EDSITEment looks at Willa Cather, celebrates American women in wartime, and chronicles American history through newspaper archives.
This month, EDSITEment looks at Willa Cather, celebrates American women in wartime, chronicles American history through newspaper archives, and offers two of the best humanities websites on the web.
Willa Cather’s “The Namesake”
Willa Sibert Cather (1873–1947), one of America’s most beloved authors, is best known for her novels depicting the lives of people who settled the American heartland and the Southwest: O Pioneers!, My Ántonia, A Lost Lady, and Death Comes for the Archbishop. Her life, like her writing, crisscrossed much of the United States. Born in Virginia, Cather grew up in Nebraska and graduated from the University of Nebraska. She then worked as a journalist and as a teacher in Pittsburgh, Pennsylvania. Cather moved to New York City in 1906, where she lived the rest of her life, but making long visits back to the Midwest, the Southwest, and California.
Scholars have suggested that “The Namesake” (written in 1907) has autobiographical significance: Cather’s maternal uncle, William Seibert Boak, died in the Civil War (fighting for the Confederacy), and Cather gave herself a slightly modified version of his middle name. In her short story, however, the death of a (Union) Civil War hero becomes the centerpiece of a moving exploration of American national identity and of the vocation of the artist in relation to his country. This Launchpad provides background materials and discussion questions to enhance your reading and understanding of “The Namesake.”
American Women in Wartime
Throughout our history, women have made valuable contributions during wartime both in the civilian and military realm. No matter what the role—military personnel, pilots, nurses, journalists, or factory workers—women’s experience of war remains an important and sometimes overlooked aspect of our nation’s history. This Women’s History Month, EDSITEment invites students and teachers to celebrate “American Women in Wartime” with a variety of resources.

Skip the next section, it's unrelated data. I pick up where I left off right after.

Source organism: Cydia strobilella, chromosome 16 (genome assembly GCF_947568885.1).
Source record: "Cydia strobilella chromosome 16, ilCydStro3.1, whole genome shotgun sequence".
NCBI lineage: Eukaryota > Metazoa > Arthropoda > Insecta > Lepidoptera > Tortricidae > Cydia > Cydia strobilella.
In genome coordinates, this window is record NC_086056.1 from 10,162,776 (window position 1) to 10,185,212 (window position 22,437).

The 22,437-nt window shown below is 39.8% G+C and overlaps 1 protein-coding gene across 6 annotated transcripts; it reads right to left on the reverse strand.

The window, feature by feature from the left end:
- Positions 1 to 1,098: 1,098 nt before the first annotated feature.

Dusty old newspapers are treasure troves of fascinating information, valuable historical context, and rich primary source material. They are also a great way to encourage students to immerse themselves in the past—on their own, in school, or at home. Created through a partnership of NEH and the Library of Congress, Chronicling America offers visitors the ability to search and view newspaper pages from 1836–1922 and to find information about American newspapers published between 1690–present.
Chronicling America is a boon for teaching primary source research skills such as gathering and evaluating information, analysis, comparison and contrast, critical thinking, and the use of technology. These newly digitized newspaper pages can also enrich and extend EDSITEment lesson plans by providing students with first-hand accounts of the past time. Find out how to use the digital resources of America’s historic newspapers for National History Day projects and compete for a special award.
Best of the Humanities on the Web
Hosted by the History Teaching Institute at Ohio State University, The Scientific Revolution: Science & Society from the Renaissance to the Early Enlightenment offers lesson plans that connect the development of science in Europe to ongoing revolutions in politics, religion, and society.
Whole Cloth: Discovering Science and Technology through American History traces the history of textiles with interdisciplinary activities for students that spark students to think about the role of technology and invention in their lives.